Tuesday, August 07, 2018

Four-day, 32 Hour Workweek Allows Exceptional Work/Life Balance at New Zealand Company

Perpetual Guardian in New Zealand, had a trial shorter workweek (with the same pay) in their company and it was a huge success!

According to an article in The Guardian, "Perpetual Guardian founder Andrew Barnes came up with the idea in an attempt to give his employees better work-life balance, and help them focus on the business while in the office on company time, and manage life and home commitments on their extra day off."

According to CBN News at CBN.com, "American adults are already known as the hardest working in the world, working an average 47 hours per week. That's much higher than other western countries like Denmark (28), France (28), Netherlands (27), Norway (27), and Germany (26)."

Even if Americans work only four days a week, they are working 10+ hours per day. How can any human stand to work that many hours in one day? In my opinion, even eight hours per day is too much.

Friday, November 14, 2014

Clockwork in Minneapolis is a Great Place to Work!

Clockwork Active Media, a Minneapolis-based digital agency, provides employees with unlimited vacation time, flexible hours, and ice cold beer on tap. How cool is that?  You can even bring your children to work.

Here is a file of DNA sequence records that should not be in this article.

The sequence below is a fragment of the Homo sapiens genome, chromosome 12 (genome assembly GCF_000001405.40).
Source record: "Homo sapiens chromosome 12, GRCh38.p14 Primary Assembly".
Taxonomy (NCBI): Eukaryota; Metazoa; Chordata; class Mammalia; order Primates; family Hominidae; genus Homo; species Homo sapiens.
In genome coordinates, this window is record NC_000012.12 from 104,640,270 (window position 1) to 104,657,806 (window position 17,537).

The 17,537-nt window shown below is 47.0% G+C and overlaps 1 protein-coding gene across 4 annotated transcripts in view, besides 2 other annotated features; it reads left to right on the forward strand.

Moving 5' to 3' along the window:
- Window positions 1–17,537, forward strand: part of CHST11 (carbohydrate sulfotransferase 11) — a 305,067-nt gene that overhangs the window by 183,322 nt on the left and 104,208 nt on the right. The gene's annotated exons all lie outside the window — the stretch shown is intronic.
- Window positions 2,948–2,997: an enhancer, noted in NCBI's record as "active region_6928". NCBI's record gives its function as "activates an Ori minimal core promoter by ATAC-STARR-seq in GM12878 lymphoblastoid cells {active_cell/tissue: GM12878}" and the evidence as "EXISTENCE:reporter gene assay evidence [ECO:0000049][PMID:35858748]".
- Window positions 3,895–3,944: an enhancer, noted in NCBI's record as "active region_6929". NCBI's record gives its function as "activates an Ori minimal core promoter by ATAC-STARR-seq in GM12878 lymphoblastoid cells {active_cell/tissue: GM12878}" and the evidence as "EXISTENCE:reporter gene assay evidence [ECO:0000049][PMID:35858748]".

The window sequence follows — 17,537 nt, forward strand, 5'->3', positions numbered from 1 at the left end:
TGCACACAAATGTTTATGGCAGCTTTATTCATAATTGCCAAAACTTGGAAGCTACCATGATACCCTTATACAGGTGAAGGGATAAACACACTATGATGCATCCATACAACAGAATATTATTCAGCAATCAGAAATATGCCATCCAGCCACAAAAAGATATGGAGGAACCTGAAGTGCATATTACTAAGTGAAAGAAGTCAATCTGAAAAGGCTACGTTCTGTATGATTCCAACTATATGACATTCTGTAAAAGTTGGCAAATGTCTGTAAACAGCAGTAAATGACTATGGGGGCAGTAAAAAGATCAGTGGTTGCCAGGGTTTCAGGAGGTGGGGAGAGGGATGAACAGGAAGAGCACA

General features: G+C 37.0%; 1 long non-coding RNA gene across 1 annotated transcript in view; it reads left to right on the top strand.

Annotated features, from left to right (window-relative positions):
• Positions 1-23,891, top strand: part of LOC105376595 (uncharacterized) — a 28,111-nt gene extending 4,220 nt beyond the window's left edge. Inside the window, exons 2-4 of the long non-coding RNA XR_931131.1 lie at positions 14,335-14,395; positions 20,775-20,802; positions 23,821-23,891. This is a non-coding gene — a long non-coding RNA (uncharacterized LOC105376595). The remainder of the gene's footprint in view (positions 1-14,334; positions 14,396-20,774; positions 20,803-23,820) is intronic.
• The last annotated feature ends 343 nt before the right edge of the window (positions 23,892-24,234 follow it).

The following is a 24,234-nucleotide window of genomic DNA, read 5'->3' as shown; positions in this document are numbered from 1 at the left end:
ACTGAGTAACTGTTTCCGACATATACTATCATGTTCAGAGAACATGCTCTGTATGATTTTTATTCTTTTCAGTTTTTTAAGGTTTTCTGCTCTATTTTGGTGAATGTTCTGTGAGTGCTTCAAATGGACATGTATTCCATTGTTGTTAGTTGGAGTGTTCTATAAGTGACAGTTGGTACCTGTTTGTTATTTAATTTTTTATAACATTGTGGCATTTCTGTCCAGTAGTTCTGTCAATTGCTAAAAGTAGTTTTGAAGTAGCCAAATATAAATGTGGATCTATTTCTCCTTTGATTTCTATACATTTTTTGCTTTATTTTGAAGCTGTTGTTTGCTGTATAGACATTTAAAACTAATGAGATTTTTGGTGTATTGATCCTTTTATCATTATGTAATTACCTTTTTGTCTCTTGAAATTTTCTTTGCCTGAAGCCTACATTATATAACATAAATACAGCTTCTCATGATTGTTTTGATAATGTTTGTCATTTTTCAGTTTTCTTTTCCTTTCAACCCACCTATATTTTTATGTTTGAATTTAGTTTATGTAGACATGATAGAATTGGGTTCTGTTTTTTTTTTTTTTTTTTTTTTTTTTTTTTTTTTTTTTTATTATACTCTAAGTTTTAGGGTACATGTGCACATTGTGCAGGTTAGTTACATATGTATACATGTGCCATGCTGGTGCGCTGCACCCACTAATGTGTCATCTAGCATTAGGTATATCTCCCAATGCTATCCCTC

Unlimited vacation time?  Wow!  This is an unusual company for sure!

Friday, August 23, 2013

Ad Agency Gives Workers 500 Paid Hours to Pursue Passions

A Minneapolis ad agency (BDM) gave workers an amazing gift this summer - time, and not just a few hours, but a whopping 500, AND with pay!  President and Executive Creative Director Stuart D'Rozario said, "You have 500 hours of your life back; figure out what you're passionate about and go do it."

BDM's workers were told the 500 paid hours were theirs to use as they wished. The only thing they could not do was "nothing." The company told them to find something they have always wanted to do but hadn't had the time.

Here's the story:


Sunday, July 01, 2012

Quitter: Closing the Gap Between Your Day Job & Your Dream Job

A friend of mine recently told me about a great book entitled Quitter:  Closing the Gap Between Your Day Job & Your Dream Job by John Acuff.  If you are still working for someone else and want to be your own boss or have a dream job in mind, read this book!  For more formation visit John Acuff's web site, http://www.quitterbook.com/.  The book description below is from Amazon.com.

Have you ever felt caught between the tension of a day job and a dream job? That gap between what you have to do and what you'd love to do?

I have.

At first I thought I was the only one who felt that way, but then I started to talk to people and realized we're becoming the I'm, but generation. When we talk about what we do for a living we inevitably say, I'm a teacher, but I want to be an artist. I'm a CPA, but I'd love to start my own business.

I'm a _____, but I want to be a ______.

All too often, we hear that dreaming big means you quit your day job, sell everything you own, and move to Guam. But what if there were a different way?

What if you could blow up your dream without blowing up your life?

What if you could go for broke without going broke?

What if you could start today?

What if you already have everything you need to begin?

From figuring out what your dream is to quitting in a way that exponentially increases your chance of success, Quitter is full of inspiring stories and actionable advice. This book is based on 12 years of cubicle living and my true story of cultivating a dream job that changed my life and the world in the process.